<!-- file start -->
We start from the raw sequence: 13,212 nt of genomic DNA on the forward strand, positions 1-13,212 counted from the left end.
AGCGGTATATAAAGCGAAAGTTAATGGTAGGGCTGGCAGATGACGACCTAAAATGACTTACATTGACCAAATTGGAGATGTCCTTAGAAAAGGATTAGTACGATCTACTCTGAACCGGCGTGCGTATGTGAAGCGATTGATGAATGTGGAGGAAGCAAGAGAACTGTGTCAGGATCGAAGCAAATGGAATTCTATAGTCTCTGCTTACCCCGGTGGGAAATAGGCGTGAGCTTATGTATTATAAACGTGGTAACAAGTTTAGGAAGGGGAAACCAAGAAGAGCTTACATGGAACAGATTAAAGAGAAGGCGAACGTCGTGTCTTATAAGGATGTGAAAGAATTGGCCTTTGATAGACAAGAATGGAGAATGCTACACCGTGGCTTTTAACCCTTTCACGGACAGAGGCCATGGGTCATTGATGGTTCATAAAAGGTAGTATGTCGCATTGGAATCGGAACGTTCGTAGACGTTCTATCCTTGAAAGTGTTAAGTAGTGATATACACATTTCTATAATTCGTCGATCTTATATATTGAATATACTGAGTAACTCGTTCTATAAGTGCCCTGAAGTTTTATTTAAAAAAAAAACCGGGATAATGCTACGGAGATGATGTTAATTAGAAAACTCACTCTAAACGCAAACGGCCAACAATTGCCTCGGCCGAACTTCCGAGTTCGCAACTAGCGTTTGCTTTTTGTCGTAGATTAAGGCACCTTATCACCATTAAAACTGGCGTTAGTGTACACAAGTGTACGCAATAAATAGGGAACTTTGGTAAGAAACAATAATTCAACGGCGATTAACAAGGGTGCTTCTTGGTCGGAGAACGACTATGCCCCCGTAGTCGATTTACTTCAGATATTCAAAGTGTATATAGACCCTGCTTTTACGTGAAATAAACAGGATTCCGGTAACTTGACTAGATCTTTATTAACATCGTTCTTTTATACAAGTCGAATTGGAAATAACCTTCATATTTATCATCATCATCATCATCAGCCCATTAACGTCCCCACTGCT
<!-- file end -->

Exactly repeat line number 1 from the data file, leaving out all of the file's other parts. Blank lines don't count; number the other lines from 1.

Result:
We start from the raw sequence: 13,212 nt of genomic DNA on the forward strand, positions 1-13,212 counted from the left end.